The Spanish government has put an export ban on a painting attributed to the circle of Jusepe de Ribera on the grounds that it may be by Caravaggio. The work was due to be sold on Thursday (8 April) by the auction house Ansorena in Madrid. The Spanish culture ministry issued the stop on the Crowning of Thorns on Wednesday after experts from the Prado said that there was ‘sufficient stylistic and documentary evidence’ to raise the possibility of Caravaggio’s authorship. A spokesman for Ansorena said: ‘Different experts are studying the picture to determine who painted it.’ The painting, which had an estimate of €1,500, would be worth of tens of millions more if an attribution to Caravaggio is confirmed.
The association of French art galleries (CPGA) is suing the government over the latest round of coronavirus restrictions in which galleries must close, but auction houses can remain open. In a hearing before the Council of State yesterday, the trade association argued that galleries should be allowed to open and that the current rules put them at a direct competitive disadvantage. Moreover, businesses such as bookshops and record stores can continue trading. The president of the CPGA expressed pessimism about the case to Artnet News: ‘We were facing a health minister who does not understand our sector, and who you could almost say has a contempt for it.’ The case continues today, with the health minister to give evidence, and the court will make its ruling next week.
On Saturday, 22 mummies of the ancient kings and queens of Egypt and 17 sarcophaguses were transported from the Egyptian Museum in downtown Cairo to their new home of the National Museum of Egyptian Civilization. The mummies and coffins will be displayed in the Royal Hall of Mummies, set to open on 18 April. The spectacle, dubbed ‘the Pharaohs’ Golden Parade’ by the organisers, was broadcast live on state television and featured a marching band, gun salute and performances by well-known Egyptian artists. Residents of downtown Cairo, however, were kept away from the procession by the presence of police and large barriers. Read more about the mummy parade by Apollo’s correspondent in Cairo.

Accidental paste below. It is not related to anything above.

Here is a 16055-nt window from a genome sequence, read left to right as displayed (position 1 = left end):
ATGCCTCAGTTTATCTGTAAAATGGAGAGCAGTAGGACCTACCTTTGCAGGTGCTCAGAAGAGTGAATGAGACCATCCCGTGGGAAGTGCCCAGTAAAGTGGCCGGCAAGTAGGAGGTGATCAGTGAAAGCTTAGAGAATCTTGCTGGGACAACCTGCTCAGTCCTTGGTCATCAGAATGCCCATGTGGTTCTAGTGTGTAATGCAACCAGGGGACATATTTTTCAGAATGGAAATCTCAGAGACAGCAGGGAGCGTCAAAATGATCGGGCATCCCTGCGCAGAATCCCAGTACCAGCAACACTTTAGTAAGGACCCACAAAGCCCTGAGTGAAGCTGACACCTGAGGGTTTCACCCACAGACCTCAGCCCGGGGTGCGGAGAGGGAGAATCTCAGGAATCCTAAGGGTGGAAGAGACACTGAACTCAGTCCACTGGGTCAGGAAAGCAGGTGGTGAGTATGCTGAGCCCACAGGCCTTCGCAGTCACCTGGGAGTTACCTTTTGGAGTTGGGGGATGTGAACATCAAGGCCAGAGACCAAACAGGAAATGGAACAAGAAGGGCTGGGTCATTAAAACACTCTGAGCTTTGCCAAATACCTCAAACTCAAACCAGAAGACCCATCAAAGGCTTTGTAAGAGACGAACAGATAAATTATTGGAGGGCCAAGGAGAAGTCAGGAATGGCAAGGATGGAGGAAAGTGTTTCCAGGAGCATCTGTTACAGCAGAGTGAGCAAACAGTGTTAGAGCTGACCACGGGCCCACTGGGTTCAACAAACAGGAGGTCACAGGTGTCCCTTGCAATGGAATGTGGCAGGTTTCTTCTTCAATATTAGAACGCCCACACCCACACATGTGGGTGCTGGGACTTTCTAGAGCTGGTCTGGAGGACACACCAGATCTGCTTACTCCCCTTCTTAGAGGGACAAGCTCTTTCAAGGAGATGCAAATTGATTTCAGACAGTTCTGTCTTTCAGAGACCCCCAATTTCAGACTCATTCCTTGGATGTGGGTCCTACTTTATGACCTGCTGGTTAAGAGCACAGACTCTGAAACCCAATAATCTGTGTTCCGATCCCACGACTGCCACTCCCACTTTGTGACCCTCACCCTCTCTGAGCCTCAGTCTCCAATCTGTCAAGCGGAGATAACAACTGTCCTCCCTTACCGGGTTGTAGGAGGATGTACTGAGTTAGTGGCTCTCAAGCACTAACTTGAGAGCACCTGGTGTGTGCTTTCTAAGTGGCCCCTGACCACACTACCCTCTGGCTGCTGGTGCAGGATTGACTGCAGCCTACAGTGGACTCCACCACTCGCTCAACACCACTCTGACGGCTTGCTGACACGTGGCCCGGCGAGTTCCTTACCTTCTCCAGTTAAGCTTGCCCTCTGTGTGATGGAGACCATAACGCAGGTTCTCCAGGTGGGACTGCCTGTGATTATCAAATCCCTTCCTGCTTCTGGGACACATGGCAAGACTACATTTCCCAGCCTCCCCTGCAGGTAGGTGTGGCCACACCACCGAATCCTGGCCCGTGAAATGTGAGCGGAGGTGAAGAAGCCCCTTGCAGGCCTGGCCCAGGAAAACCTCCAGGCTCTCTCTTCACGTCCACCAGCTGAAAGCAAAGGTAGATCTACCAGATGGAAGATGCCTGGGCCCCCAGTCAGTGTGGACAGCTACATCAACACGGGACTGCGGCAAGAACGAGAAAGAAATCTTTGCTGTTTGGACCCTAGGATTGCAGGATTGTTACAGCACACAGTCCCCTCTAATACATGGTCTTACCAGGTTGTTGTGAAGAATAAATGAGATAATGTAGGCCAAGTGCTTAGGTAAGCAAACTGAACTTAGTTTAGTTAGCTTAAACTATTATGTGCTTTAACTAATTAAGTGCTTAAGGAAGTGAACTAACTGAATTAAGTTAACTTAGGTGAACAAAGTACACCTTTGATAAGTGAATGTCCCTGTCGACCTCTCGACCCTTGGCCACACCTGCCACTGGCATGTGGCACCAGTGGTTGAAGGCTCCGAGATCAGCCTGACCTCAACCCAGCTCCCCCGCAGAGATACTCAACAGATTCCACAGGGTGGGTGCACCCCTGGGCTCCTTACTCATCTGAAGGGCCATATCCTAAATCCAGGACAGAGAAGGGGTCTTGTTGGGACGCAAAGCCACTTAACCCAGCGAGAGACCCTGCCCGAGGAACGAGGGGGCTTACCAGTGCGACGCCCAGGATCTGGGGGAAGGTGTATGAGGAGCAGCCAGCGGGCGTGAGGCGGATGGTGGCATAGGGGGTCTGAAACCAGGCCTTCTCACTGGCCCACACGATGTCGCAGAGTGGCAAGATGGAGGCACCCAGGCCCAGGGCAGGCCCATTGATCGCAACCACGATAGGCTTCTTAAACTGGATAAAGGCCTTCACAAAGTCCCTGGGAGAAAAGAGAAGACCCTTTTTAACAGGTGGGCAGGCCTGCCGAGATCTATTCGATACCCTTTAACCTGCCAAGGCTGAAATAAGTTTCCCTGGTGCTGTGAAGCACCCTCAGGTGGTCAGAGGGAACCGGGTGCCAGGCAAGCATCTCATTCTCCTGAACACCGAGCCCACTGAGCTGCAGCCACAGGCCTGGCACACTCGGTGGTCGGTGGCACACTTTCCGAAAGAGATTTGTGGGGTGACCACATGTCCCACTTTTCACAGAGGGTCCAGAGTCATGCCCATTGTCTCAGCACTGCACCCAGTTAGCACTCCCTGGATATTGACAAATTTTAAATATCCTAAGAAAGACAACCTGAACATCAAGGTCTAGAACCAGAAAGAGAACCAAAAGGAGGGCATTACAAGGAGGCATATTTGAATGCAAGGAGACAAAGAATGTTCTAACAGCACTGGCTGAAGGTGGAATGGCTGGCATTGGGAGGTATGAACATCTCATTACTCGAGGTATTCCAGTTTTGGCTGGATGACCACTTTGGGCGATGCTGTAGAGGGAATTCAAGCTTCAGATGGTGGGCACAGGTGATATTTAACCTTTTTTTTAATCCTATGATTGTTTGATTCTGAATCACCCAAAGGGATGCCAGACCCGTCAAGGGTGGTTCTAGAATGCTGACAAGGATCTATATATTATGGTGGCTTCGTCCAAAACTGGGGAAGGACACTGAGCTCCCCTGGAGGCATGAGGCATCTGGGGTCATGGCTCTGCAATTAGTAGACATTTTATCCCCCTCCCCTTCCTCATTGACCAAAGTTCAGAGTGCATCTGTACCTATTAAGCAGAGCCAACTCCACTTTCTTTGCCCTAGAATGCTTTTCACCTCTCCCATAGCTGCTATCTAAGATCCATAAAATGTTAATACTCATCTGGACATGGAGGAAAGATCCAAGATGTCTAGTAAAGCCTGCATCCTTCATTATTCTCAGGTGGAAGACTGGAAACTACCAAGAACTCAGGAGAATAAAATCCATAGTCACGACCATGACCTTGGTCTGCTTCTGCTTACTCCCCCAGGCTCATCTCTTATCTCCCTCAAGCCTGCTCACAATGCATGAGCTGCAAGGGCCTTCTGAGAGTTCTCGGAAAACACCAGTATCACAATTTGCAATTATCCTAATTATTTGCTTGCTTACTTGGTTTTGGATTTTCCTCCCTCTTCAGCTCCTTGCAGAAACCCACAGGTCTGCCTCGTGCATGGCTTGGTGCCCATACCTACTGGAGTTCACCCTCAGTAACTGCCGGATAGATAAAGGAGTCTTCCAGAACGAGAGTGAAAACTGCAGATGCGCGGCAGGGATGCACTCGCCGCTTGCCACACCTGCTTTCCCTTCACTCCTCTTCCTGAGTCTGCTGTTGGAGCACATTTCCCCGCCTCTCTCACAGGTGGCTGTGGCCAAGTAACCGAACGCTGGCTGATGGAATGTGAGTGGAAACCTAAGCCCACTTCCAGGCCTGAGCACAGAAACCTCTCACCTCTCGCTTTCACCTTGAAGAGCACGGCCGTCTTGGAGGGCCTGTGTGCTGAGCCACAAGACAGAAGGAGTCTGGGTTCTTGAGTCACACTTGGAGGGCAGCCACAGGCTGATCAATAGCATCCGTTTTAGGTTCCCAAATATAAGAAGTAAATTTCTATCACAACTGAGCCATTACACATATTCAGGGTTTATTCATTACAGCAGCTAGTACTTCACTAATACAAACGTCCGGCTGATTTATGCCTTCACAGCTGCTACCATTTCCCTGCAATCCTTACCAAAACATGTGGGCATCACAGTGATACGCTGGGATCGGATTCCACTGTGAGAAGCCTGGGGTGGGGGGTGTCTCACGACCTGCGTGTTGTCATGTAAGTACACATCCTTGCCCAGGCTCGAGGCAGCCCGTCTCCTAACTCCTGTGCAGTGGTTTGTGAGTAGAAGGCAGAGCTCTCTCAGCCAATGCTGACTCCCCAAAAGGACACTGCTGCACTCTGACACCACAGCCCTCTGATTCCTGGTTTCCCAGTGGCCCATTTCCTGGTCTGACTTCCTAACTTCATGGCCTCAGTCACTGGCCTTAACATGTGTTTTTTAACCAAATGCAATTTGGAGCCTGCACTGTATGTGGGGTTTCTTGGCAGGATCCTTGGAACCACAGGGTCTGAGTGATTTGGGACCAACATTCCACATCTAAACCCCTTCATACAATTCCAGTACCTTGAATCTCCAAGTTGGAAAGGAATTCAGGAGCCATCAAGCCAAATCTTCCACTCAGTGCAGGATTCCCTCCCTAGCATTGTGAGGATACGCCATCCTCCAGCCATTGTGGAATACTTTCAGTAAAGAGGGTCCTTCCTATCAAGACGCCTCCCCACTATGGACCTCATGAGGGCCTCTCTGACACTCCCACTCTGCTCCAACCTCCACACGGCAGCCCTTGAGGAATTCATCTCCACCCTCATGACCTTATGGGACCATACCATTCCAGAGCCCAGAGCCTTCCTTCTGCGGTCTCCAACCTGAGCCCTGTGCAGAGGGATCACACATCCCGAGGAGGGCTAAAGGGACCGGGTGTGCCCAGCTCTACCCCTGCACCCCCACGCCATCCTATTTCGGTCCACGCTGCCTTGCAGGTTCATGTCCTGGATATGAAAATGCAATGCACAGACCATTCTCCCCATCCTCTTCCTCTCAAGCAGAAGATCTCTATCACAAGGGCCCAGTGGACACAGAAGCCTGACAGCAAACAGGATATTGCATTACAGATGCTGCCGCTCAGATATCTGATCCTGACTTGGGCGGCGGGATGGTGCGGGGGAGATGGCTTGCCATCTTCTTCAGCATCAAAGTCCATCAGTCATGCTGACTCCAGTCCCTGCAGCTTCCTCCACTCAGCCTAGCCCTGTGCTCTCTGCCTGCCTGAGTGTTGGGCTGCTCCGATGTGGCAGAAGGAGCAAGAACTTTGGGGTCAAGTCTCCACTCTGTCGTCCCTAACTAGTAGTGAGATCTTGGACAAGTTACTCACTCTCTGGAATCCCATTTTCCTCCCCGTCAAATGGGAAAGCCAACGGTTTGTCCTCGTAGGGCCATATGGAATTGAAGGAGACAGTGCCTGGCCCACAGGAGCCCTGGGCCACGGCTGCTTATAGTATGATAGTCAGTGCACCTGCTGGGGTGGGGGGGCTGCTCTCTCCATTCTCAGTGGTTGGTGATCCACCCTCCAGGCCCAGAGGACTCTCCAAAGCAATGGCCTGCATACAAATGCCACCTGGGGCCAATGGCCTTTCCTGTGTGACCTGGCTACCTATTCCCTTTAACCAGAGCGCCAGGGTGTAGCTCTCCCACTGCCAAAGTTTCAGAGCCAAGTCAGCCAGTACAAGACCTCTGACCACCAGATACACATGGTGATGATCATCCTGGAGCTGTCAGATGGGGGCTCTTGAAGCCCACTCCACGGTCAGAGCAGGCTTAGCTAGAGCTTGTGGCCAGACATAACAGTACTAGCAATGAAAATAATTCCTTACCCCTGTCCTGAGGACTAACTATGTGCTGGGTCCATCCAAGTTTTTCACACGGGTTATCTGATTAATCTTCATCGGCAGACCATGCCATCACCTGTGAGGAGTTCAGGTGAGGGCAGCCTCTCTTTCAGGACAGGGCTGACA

Frieze Los Angeles is cancelled this year due to ongoing coronavirus restrictions and the limited availability of venues in the city. The fair had been postponed from February to July, but plans for the event have had to be abandoned due to a lack of space at its normal venue of Paramount Picture Studios. The event will return in February, but take place in a location next to the Beverly Hilton Hotel. A spokesperson for Frieze says, ‘With only ten months until the 2022 dates, we have made the decision to focus on planning for next year’s fair […].’
In other US fair news, TEFAF has announced that it is scrapping the autumn edition in New York, which has focused on historical art and antiques. Charlotte van Leerdam, managing director of TEFAF, stressed the fair’s commitment to its modern and contemporary event that takes place in New York in the spring: ‘While TEFAF Maastricht will continue to champion 7,000 years of art history, we look forward to hosting Modern and contemporary fairs in New York for years to come.’